Saturday, June 30, 2018

#144 - Wednesday, June 27, 2018 - Mars in the Wee Hours

Right now, Mars is headed toward a very close pass with the Earth - it will be at opposition (opposite the Earth from the sun) on July 26th, and perihelion on September 15th (closest approach to the sun in its elliptical orbit).  Between these two events, it will come close to Earth's orbit indeed on July 31st, and provide excellent telescopic views all summer long.
Planet locations on July 31, 2018

As Earth and Mars go around in their orbits, Mars reaches opposition with the Earth every 26 months, since the Earth orbits the sun faster than Mars does.  Because planetary orbits are elliptical, opposition is not always in line with perihelion - you can see in the image above how far apart Earth's and Mar's orbits can get.  But every 15-17 years, opposition and perihelion occur close to each other, and we get a big, bright, beautiful Mars to see in the night sky.  The last time this happened was July 2003, which was a particularly close pass, even closer than this one, due to some tilting in the planet's orbits as well, and the tug of Jupiter.

When it is closer to Earth in its orbit, then it appears larger and far brighter than usual.

The " symbol after the number for diameter means arcseconds, which is a unit of apparent size.  There are 60 arcseconds in an arcminute, and 60 arcminutes in a degree.  For reference, the full moon is about half a degree (30 arcminutes, or 1800 arcseconds) across.  Distance here is measured in AU, or astronomical units, where 1 AU is the average distance of the Earth from the sun, or 93 million miles.  

Bottom line is, now is a great time to look at Mars through a telescope!  But you have to stay up late to do it - right now, it doesn't rise until 11 PM, so it's not high enough to see clearly through the atmosphere until about 2 AM.

In order to image it, this meant that I needed to get up in the middle of the night to set up my telescope.  So on Wednesday night, I set my alarm for 2:30 AM!  I got up, got dressed, and hauled all my gear downstairs that I'd set out in my living room before I went to bed.  It took about 20 minutes to get everything set up.  In addition to Mars, however, there was another fun sky event occurring that night - a close pass of the moon and Saturn!  They were only about a degree apart.  So before I set up my 8-inch Schmidt-Cassegrain to image Mars, I set up my Borg 76mm refractor to image those two together, which has a much larger field-of-view.  I was going to get a full color set of data on it with my ZWO camera, but they slipped behind the roof of my apartment building before I could finish recording the dataset.  So the image is monochrome luminance only.  But still really cool!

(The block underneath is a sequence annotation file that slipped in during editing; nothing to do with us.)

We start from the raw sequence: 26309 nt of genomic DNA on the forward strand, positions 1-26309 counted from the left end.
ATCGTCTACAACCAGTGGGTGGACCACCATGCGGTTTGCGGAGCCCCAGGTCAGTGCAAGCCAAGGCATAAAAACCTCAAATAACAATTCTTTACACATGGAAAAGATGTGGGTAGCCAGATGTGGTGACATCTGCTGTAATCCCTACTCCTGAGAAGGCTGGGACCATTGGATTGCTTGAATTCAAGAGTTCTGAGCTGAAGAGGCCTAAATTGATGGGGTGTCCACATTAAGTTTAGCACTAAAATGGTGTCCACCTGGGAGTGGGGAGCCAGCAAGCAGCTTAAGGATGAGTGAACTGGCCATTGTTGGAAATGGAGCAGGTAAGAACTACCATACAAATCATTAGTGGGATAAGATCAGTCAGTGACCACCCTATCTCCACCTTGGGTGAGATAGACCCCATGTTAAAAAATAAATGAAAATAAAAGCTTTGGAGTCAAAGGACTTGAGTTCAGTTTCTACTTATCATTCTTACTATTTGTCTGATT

Celestron NexStar SE mount with my Borg scope on it and ZWO camera; tablet is on a folding table beside it.  Above the apartment building, you can see the bright moon and the little dot of Saturn down and to the right a little.  

Now, since the moon is far brighter than Saturn - with the moon at magnitude -12.4 and Saturn at magnitude 0, this means the moon is 91,252 times as bright - I had to take two different exposures in order to see both of them, a shorter exposure for the moon, and longer for Saturn.
Date: 27 June 2018
Object: Moon & Saturn
Camera: ZWO ASI1600MM Pro
Telescope: Borg 76mm apochromatic refractor
Accessories: Hotech field flattener, Astronomik L Type 2c 1.25" filter
Mount: Celestron NexStar SE
Frames: moon: 837/1000
    moon-saturn: 1 (SER file wouldn't load in RegiStax)
Exposure: moon: 2 ms
  Saturn: 60 ms
ISO/Gain: 0
Stacking program: RegiStax 6

For some reason, I couldn't get the video file with the Saturn-length exposure to load in RegiStax (it kept crashing), so I just took a single frame.  It's so small that you won't really be able to see the atmospheric distortion in a single frame anyway :)

After that was all done, I took off the Borg refractor and attached my 8-inch Schmidt-Cassegrain reflector, and screwed my Barlow lens onto the connector for my filter wheel that's attached to my ZWO camera.  But first, I put in an eyepiece so I could center Mars in the view rather than try to find it with the camera attached - and so I could take a look at it with my own eyes.  Unfortunately, there's a rather large dust storm happening right now on the Martian surface, so it's hard to make out fine details.  But the "seeing," or atmospheric stability (here on Earth) was very good - I put on my highest magnification eyepiece, which makes my system 333x, and it still looked good.  Good seeing makes for great pictures!
Date: 27 June 2018
Object: Mars
Camera: ZWO ASI1600MM Pro
Telescope: Celestron C8
Accessories: 2x Barlow, Astronomik LRGB Type 2c 1.25" filters
Mount: Celestron NexStar SE
Frames:  L: 1167/2000
   R: 1090/2003
   G: 797/2003
   B: 886/2000
Exposure: L: 8 ms
  R: 17 ms
  G: 25 ms
  B: 50 ms
ISO/Gain: L: 200
  RGB: 300
Stacking program: RegiStax 6

South is up in this image, and you can see the southern polar ice cap quite prominently.  You can also make out some geography, including Valles Mariners, or Mariner Valley, toward the left side, and some darker-colored areas toward the right.  When I was processing this in RegiStax, a weird sort of effect kept showing up on the right side, almost like ringing or something, but I haven't been able to get rid of it yet.  Maybe it's a weird artifact of using my Barlow or something.  Oh well.

I packed up around 4 AM, went to bed, and tried to grab a few hours of sleep before getting up for work, but I couldn't really fall back asleep.  So Thursday was a sleepy day!  But totally worth it!

Mars is on the left, with the full moon and nearby Saturn on the right.  The bright light in the lower part of the image is Planet X. 🤣

1 comment:

  1. Planet X! Haha! Sure hope that dust storm clears out soon!